Distributors must be classified and compensated for the work they perform. Clearly, some do much more than others. Let’s look at some of the “active selling” and service-oriented tasks performed by distributor supply partners. These can be broken into six general categories:

1. Market creation (discovering new uses for the product)
2. Application of the products in known situations
3. Generation of non-price proposals
4. Technical support
5. Troubleshooting existing products
6. Maintaining local inventories

There are significant differences between the services provided by supply partners in each category. The chart on the right indicates the estimated efforts provided by the supply partner in the market for each of the tasks. Please note, the inventory portion of the services varies from company to company.

When the distributor assumes a greater portion of the important selling tasks, a cost shifting takes place. Knowledge-based distributors require a higher gross margin to fund the efforts.

Tiered Distribution makes sense, but
Different workloads require different “pay scales” and, in the case of distributors, the difference comes in the way of gross margin opportunities. Many supply partners have built tiers to allow for this plan, but these plans break down. Special Pricing Agreements (SPAs) developed to offer up competitive pricing levels for customers who leverage their purchases for deeply discounted prices impact the situation.

Most manufacturers insist the distributor participate in the discounting with lower than normal margin levels. While the idea sounds solid, a couple of issues beg to be addressed. First, the costs of selling remain the same for the distributor. Secondly, in the case of OEM accounts, by making the sale the distributor is creating more profitable and likely book-price MRO business for the manufacturer; that is typically handled by a different distributor so they receive no benefit.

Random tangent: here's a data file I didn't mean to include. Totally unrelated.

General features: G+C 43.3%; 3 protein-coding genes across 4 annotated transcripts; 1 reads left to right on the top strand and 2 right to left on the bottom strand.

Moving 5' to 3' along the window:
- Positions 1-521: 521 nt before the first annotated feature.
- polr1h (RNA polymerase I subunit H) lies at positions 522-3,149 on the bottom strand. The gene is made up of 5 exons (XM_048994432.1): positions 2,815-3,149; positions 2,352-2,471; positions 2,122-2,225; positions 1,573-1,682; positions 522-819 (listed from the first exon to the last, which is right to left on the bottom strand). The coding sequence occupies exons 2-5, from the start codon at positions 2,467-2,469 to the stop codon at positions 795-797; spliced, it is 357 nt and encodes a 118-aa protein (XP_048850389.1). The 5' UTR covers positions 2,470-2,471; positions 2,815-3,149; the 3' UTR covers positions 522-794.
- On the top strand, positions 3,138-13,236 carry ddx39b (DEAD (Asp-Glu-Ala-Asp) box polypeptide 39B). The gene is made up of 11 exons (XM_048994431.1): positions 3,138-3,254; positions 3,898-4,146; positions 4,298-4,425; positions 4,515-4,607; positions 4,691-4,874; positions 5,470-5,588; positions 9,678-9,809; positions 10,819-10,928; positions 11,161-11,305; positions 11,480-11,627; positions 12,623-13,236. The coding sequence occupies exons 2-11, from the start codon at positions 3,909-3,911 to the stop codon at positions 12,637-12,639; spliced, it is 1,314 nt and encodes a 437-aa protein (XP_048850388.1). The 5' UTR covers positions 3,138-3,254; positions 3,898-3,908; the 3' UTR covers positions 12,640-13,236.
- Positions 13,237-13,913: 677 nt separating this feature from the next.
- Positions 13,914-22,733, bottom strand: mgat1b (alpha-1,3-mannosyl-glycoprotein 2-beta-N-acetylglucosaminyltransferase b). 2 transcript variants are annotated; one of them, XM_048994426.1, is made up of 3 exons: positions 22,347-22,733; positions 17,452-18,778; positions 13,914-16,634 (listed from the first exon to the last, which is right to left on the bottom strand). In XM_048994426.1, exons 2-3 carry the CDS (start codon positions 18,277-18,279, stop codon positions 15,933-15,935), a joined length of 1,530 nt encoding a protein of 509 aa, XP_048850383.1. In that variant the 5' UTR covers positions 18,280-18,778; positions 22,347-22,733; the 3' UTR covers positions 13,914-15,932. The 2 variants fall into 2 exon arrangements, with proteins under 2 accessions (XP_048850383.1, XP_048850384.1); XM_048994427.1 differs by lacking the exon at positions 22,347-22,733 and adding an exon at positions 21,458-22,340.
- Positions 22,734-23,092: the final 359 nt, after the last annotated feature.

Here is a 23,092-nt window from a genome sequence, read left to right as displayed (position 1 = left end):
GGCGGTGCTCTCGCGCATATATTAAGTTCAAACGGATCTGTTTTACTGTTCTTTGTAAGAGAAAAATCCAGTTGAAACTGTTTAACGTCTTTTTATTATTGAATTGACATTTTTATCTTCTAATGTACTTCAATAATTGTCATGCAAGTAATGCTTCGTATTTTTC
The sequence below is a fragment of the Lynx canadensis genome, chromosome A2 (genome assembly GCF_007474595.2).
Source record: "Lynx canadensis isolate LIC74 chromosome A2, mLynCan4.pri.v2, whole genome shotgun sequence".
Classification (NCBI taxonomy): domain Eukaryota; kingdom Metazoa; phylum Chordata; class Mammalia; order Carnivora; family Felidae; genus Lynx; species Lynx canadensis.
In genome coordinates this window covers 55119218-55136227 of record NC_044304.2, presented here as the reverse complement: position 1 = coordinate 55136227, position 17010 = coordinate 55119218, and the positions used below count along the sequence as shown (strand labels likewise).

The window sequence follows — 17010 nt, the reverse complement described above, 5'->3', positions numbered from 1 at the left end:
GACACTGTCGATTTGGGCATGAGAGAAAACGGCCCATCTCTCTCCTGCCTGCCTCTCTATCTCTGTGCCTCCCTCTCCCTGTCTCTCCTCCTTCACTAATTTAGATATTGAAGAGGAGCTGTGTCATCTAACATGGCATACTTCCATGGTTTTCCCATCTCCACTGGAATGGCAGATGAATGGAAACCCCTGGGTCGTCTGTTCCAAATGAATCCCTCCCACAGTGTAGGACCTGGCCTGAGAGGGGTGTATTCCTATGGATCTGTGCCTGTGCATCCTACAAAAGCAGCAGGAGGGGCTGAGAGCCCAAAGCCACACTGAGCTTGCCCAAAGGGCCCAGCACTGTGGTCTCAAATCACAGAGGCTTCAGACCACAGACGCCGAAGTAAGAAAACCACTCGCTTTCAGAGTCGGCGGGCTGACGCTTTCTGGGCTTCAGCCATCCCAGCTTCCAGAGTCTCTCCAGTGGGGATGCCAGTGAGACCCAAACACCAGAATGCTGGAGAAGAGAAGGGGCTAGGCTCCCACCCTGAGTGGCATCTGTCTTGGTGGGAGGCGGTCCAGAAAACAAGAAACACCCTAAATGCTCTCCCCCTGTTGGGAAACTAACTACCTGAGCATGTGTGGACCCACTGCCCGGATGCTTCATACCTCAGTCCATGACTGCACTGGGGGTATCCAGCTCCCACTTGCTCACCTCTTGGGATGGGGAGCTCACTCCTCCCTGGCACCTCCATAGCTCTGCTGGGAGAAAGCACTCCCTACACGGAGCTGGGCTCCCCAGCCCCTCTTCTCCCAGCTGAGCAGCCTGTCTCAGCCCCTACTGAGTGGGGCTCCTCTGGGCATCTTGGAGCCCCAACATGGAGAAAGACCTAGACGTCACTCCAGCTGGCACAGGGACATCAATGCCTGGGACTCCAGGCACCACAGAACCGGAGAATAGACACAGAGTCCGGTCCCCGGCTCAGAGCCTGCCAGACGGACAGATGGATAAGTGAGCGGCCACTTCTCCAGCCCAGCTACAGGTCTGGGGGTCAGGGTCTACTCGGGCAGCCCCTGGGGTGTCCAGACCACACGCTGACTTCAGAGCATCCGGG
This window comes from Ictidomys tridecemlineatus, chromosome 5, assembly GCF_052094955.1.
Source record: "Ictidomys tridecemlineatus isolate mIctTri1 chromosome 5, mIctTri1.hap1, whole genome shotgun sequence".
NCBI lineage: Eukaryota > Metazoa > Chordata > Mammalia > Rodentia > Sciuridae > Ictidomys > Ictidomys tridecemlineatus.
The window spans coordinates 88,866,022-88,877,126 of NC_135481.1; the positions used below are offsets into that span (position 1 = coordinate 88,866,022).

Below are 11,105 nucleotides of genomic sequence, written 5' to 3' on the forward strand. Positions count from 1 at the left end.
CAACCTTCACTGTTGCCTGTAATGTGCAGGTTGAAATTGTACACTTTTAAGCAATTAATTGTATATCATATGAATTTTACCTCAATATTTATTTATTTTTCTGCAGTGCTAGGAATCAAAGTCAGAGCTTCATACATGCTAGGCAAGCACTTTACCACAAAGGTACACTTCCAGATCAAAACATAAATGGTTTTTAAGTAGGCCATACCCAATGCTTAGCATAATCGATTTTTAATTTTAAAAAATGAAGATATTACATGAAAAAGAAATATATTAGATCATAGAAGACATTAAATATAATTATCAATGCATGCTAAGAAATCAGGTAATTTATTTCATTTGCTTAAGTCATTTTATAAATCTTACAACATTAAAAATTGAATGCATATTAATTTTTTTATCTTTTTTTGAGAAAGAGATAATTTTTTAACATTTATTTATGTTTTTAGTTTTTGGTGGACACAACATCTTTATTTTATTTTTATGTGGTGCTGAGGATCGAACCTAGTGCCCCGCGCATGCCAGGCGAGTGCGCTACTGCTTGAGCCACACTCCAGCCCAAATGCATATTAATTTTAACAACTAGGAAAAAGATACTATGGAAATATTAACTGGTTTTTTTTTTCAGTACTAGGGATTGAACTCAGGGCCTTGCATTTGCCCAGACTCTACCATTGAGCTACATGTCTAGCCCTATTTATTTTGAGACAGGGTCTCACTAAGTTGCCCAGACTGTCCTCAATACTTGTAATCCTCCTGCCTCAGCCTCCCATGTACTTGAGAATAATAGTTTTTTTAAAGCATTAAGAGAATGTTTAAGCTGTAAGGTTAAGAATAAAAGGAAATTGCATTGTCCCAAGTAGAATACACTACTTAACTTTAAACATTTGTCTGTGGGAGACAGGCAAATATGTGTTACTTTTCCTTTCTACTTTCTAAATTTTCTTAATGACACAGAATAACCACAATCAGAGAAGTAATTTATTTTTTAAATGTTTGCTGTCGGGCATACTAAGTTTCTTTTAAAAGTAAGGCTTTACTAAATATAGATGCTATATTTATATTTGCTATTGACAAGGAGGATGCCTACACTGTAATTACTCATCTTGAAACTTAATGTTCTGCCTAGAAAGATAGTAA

One alarming trend comes via the growth of SPAs. Distributors report that supply partners channel 70 percent to 80 percent of their sales through these agreements. While most distributors don’t realize it, in a lot of instances, the profitability of the business is questionable, at best.

For distributors, more margin is always the answer
Supply partners retort that distributors always want more margin but lack supporting data as to precisely how much extra they need to provide the right customer service. Understanding the cost of various tasks tied to selling is a weakness for all but a few distributors. This is evident in the services they provide to customers under the guise of value-add service, but it’s even more striking with the services done for supply partners.